And there is nothing wrong with that, when it works!

The last proper goal-hanger to succeed at Palace, I would argue, was Clinton Morrison. His game was based around playing off the final defender, occasionally not being caught offside, but being alert for any sort of chance in the box.

Andy Johnson was a less natural finisher but his pace and direct approach meant that he had plenty of chances. Dougie Freedman was a great finisher but his game was more than just goal scoring as he had the ability to create chances for others, especially AJ and Clinton, with his touch and awareness around the box.

It seems that goal-hangers are really a thing of the past in an era where forwards like Shinji Okazaki are running more than eleven kilometres in a game. Jermain Defoe, toiling away at Sunderland wondering if he can score against anyone other than Palace, may be the last of his kind for the time being.

And that might explain why Palace were happy to take the generous offer they received from Newcastle, a tidy profit on the undisclosed fee of roughly £4-6million that we paid for him.

But the image of Frazier Campbell reminds me that Gayle was definitely a better option.

After any defeat there always seems to be talk of a lack of a Plan B, and Gayle could have been at the apex of that plan, playing off the last defender in the same way that Clinton Morrison used to.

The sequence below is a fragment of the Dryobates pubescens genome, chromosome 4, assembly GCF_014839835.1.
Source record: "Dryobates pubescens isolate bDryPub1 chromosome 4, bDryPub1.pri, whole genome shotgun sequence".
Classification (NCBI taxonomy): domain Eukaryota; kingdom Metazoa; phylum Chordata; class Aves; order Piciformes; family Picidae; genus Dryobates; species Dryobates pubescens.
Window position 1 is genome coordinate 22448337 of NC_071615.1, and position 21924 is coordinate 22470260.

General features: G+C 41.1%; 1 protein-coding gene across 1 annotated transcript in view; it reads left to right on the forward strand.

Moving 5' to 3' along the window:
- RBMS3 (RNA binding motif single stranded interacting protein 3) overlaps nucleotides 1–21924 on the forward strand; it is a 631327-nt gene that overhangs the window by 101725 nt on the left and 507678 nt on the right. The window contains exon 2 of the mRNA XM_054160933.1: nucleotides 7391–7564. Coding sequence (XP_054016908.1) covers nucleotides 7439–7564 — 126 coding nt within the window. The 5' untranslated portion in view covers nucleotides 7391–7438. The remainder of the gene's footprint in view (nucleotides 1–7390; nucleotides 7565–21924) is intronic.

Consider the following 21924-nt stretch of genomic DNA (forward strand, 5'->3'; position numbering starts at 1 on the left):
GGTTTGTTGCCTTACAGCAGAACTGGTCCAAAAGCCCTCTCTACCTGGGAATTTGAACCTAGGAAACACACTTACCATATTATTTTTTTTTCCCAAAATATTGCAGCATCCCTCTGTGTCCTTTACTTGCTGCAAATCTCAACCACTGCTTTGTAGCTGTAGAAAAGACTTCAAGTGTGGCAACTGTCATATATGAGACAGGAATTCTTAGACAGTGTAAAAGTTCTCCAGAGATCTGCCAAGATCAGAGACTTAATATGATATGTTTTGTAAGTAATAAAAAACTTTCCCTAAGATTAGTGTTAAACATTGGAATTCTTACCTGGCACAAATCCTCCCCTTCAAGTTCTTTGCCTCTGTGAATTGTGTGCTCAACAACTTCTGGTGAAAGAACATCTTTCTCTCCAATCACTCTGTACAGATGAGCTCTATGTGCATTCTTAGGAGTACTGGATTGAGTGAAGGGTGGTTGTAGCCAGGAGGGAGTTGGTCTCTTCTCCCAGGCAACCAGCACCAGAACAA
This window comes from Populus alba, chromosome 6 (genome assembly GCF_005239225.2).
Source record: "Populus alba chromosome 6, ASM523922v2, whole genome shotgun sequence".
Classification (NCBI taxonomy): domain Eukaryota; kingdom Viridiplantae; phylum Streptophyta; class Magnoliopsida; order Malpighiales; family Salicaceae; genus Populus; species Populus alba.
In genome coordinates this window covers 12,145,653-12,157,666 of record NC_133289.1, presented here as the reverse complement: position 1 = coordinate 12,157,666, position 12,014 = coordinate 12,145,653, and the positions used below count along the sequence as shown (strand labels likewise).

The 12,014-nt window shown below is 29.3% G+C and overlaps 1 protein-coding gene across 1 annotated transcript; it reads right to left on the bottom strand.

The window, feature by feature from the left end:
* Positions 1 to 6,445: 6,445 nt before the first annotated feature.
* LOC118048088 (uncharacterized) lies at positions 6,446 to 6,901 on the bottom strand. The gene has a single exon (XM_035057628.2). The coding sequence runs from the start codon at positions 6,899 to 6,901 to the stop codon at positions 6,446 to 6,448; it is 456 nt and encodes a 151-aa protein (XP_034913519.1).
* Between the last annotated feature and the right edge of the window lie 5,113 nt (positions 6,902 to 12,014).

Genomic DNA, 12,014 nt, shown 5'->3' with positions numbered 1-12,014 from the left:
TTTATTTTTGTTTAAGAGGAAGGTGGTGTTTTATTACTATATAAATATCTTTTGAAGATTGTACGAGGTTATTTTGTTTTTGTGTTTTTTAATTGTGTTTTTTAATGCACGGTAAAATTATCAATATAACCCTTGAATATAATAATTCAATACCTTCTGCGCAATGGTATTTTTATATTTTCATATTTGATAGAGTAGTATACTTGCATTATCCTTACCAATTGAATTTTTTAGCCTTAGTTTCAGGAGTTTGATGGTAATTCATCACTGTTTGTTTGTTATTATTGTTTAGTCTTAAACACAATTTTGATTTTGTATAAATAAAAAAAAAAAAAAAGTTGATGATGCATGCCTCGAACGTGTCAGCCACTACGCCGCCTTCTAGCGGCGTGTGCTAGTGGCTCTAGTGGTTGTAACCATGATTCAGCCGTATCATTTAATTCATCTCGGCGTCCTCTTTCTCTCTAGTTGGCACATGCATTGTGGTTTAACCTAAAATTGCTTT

Gayle had that late chance in the Cup Final that he put wide but it showed that he is always on the look-out for chances and with Yohan Cabaye hopefully returning to form, a player who can run onto a short pass rather than wait to head in a cross has to be a viable alternative.

As it is, our loss is Newcastle’s gain, and the sale of Gayle to the Magpies could be the greatest thing Pardew ever did for that club.



  1. I was a bit unsure about Gayle, having only really watched him being used sparingly at Palace, and I also took about bit of about sideways glance at the fee we paid for him…but my word, he’s a fantastic player, and he has some real genuine attributes in him as a footballer.

    It doesn’t surprise me though, as he is definitely not a ‘Pardew player’, and is probably the reason that Pardew has become known as a bit of a streak manager, as there is never a plan b.

  2. Just for the record, as a Toon fan: wanting Pardew out had nothing to do with him being a cockney, or part of a “cockney takeover” (which had long since come to pass) –